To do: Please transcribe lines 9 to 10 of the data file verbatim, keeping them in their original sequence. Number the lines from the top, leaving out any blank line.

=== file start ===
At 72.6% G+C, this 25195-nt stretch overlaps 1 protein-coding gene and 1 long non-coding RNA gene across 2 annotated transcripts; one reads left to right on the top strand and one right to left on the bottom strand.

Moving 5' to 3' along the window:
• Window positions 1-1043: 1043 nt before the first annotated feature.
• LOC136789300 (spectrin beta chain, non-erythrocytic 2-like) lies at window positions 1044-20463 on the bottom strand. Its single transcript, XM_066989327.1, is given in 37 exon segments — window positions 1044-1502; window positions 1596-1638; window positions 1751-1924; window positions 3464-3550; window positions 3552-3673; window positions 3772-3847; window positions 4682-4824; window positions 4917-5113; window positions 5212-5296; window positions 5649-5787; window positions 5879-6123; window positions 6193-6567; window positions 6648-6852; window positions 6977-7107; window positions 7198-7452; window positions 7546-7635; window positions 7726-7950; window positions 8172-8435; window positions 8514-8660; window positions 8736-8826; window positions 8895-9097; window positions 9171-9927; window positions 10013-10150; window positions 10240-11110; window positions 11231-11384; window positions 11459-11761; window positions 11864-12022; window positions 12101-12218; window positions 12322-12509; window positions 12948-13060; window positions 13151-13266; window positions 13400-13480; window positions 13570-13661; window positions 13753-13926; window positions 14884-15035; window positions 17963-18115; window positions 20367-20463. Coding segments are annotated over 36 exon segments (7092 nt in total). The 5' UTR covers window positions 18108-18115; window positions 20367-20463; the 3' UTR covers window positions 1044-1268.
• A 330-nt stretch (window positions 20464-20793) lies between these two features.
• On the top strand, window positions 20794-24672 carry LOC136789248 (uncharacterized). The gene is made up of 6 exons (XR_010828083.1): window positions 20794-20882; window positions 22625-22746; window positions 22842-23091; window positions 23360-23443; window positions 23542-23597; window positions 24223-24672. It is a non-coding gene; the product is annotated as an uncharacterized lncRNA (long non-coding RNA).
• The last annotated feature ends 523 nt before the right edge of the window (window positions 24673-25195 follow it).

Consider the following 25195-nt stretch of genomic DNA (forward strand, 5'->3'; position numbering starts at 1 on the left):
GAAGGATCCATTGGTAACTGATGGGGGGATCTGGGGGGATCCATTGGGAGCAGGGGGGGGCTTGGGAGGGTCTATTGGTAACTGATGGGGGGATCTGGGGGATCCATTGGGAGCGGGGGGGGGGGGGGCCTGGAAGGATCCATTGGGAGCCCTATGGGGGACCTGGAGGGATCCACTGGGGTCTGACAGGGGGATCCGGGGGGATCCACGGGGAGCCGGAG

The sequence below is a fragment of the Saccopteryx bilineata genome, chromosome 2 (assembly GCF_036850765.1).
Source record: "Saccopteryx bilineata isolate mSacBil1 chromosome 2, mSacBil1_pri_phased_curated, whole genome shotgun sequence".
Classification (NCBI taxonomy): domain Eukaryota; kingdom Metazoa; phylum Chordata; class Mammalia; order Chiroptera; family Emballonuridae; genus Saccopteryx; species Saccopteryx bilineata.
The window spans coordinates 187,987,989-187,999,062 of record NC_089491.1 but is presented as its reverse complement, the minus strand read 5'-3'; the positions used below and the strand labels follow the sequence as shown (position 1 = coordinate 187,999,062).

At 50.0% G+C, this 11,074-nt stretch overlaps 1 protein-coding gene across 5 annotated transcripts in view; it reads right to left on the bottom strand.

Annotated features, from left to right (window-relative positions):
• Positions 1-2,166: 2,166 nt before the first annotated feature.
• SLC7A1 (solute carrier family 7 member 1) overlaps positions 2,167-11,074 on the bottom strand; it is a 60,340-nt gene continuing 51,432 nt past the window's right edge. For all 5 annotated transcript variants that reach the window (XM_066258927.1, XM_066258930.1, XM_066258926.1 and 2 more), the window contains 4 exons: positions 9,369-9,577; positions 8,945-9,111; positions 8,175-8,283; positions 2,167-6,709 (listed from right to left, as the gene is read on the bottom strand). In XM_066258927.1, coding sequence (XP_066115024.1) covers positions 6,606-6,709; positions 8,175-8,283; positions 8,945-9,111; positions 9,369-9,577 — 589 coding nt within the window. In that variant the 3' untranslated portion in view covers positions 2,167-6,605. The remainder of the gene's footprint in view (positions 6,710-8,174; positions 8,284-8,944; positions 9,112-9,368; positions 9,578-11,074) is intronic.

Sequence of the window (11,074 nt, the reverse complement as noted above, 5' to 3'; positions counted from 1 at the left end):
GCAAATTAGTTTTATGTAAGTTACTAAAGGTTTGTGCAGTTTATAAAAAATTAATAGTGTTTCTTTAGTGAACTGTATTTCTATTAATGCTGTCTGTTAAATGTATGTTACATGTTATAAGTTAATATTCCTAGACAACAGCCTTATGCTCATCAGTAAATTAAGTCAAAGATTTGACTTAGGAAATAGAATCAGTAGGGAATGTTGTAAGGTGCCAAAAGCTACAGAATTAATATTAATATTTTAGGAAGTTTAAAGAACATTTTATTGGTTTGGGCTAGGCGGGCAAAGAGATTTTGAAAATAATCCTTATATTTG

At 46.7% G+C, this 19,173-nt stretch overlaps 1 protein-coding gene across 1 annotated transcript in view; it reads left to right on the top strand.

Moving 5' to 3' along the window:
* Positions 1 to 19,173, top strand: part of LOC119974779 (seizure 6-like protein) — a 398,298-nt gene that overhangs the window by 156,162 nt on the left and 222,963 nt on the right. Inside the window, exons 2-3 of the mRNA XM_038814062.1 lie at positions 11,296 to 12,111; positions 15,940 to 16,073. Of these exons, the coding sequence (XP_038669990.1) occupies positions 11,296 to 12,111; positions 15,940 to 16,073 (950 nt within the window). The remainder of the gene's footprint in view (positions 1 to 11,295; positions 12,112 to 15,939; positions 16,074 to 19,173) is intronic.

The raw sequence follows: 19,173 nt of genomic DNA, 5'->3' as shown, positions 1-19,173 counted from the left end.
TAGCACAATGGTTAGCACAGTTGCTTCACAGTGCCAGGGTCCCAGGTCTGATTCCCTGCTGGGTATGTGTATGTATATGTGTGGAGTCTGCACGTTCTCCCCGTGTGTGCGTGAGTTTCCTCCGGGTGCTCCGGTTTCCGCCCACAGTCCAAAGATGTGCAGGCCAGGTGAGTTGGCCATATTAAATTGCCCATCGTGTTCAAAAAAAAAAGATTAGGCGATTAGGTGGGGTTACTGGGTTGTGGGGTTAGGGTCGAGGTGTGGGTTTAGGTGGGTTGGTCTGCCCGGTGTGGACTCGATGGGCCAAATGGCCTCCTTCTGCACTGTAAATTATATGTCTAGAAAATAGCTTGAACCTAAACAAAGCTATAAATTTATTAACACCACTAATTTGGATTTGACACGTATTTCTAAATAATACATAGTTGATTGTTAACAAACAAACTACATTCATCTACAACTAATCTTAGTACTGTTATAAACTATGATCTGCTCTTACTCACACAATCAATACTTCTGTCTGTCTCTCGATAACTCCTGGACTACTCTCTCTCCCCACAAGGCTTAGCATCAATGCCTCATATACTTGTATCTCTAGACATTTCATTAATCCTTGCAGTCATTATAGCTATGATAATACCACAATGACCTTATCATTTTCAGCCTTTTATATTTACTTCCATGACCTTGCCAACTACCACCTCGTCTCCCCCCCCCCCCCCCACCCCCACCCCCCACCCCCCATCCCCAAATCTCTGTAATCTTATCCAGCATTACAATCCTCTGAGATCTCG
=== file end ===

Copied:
GAAGGATCCATTGGTAACTGATGGGGGGATCTGGGGGGATCCATTGGGAGCAGGGGGGGGCTTGGGAGGGTCTATTGGTAACTGATGGGGGGATCTGGGGGATCCATTGGGAGCGGGGGGGGGGGGGGCCTGGAAGGATCCATTGGGAGCCCTATGGGGGACCTGGAGGGATCCACTGGGGTCTGACAGGGGGATCCGGGGGGATCCACGGGGAGCCGGAG

The sequence below is a fragment of the Saccopteryx bilineata genome, chromosome 2 (assembly GCF_036850765.1).